Abstract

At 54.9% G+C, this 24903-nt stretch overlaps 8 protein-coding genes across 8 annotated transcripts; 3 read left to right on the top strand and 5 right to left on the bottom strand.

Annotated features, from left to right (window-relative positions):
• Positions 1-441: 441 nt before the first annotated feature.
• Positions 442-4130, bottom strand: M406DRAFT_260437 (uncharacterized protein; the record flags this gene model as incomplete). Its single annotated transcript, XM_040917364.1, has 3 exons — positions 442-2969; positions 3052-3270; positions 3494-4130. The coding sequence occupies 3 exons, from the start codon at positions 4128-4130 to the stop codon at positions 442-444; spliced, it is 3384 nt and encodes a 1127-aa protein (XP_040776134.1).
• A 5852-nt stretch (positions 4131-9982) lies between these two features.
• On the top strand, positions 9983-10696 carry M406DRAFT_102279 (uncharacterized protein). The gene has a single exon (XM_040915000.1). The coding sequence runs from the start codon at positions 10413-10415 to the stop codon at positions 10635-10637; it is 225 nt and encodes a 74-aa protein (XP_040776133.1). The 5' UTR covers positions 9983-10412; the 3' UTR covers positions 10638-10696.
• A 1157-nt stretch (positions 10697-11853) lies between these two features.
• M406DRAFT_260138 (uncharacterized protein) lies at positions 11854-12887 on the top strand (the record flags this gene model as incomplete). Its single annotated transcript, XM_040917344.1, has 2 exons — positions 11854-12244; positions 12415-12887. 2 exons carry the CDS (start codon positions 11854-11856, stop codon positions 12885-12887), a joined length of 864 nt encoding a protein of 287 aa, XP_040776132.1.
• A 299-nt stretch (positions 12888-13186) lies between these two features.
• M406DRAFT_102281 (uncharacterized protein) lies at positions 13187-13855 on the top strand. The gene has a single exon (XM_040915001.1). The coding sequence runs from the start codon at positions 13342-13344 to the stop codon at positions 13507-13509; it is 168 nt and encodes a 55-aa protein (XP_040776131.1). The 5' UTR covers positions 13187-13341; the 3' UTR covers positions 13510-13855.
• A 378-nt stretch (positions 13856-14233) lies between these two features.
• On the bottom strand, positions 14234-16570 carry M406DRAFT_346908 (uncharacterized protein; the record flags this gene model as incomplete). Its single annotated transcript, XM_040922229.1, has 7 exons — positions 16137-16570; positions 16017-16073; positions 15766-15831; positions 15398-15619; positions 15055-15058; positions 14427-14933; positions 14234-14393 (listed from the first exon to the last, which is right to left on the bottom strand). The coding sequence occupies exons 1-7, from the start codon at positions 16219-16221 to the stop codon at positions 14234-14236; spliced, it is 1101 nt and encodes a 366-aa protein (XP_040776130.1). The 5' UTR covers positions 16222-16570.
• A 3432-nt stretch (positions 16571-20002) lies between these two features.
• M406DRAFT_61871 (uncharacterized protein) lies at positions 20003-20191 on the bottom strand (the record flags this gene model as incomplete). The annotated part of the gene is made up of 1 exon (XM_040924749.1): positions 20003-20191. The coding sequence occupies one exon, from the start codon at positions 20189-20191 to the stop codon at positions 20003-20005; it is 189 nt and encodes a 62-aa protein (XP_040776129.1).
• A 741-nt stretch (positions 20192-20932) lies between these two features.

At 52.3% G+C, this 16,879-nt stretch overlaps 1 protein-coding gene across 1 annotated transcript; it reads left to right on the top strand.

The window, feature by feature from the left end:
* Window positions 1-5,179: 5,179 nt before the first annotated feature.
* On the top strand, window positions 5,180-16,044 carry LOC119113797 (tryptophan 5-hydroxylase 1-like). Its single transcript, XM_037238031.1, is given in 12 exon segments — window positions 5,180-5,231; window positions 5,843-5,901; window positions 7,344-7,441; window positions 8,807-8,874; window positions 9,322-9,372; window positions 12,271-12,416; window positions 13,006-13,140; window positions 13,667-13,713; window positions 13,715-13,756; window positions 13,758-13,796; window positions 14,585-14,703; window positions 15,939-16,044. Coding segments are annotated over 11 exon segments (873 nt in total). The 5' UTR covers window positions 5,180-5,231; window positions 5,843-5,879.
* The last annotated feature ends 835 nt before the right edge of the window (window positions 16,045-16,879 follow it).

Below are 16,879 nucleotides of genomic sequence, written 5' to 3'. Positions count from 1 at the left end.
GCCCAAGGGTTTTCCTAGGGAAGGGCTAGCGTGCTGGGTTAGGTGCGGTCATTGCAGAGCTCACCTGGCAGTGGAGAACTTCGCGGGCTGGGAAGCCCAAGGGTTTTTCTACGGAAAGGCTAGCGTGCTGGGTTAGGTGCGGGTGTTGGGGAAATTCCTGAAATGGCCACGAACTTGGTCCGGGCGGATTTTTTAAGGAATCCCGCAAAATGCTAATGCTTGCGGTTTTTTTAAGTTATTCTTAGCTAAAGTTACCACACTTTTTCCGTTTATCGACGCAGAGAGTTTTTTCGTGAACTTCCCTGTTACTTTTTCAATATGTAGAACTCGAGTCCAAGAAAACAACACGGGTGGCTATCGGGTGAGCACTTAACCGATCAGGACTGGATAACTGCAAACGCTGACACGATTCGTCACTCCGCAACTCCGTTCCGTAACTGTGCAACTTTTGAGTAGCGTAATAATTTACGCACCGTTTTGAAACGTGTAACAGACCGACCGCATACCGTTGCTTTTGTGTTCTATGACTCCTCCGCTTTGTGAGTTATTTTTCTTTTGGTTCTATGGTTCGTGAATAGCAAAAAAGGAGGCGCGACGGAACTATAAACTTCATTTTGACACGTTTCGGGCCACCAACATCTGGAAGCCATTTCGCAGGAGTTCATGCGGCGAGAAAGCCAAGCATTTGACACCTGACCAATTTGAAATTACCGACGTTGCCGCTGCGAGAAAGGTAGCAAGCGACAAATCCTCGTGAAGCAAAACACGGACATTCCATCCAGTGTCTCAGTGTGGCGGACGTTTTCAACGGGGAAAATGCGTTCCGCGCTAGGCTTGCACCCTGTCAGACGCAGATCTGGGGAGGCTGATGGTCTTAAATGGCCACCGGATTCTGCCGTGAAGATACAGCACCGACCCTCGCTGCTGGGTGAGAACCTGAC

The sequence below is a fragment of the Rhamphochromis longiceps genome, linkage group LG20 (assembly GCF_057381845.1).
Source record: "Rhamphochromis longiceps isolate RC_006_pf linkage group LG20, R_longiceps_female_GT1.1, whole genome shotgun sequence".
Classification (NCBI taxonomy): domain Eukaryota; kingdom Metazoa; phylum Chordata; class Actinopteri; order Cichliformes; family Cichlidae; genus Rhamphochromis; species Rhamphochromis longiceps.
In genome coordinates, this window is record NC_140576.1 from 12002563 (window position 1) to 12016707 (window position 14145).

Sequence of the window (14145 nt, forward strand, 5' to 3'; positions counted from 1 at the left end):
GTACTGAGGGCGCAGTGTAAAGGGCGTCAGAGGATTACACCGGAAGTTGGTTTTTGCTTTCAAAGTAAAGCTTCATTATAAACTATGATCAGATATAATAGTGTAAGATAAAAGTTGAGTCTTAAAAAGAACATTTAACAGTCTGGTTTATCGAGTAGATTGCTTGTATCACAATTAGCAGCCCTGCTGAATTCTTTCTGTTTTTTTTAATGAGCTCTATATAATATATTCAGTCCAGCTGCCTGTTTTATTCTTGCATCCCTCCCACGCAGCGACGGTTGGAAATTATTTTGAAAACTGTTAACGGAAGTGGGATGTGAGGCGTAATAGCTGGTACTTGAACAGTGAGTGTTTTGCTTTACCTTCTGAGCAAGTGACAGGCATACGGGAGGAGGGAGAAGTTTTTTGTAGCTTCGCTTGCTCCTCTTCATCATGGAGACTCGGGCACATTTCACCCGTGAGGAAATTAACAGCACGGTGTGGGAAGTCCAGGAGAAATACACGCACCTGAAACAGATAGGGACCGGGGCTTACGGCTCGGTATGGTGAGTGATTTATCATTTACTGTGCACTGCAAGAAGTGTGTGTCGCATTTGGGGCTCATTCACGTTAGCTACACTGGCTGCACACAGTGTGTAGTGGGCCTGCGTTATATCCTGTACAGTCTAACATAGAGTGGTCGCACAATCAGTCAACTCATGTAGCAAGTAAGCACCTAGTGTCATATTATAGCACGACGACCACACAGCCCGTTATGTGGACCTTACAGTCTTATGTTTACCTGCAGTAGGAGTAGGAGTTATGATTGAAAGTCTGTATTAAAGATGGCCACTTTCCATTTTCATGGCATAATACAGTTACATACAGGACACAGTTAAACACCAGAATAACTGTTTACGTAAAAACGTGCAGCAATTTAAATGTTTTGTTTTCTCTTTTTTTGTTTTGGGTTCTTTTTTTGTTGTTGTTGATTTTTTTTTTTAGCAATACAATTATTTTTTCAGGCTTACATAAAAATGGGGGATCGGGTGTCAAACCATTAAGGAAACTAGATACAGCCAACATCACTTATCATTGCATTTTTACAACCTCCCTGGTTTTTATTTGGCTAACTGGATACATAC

A same–different task was used to test the hypothesis that musical expertise improves the discrimination of tonal and segmental (consonant, vowel) variations in a tone language, Mandarin Chinese. Two four-word sequences (prime and target) were presented to French musicians and nonmusicians unfamiliar with Mandarin, and event-related brain potentials were recorded. Musicians detected both tonal and segmental variations more accurately than nonmusicians. Moreover, tonal variations were associated with higher error rate than segmental variations and elicited an increased N2/N3 component that developed 100 msec earlier in musicians than in nonmusicians. Finally, musicians also showed enhanced P3b components to both tonal and segmental variations. These results clearly show that musical expertise influenced the perceptual processing as well as the categorization of linguistic contrasts in a foreign language. They show positive music-to-language transfer effects and open new perspectives for the learning of tone languages.

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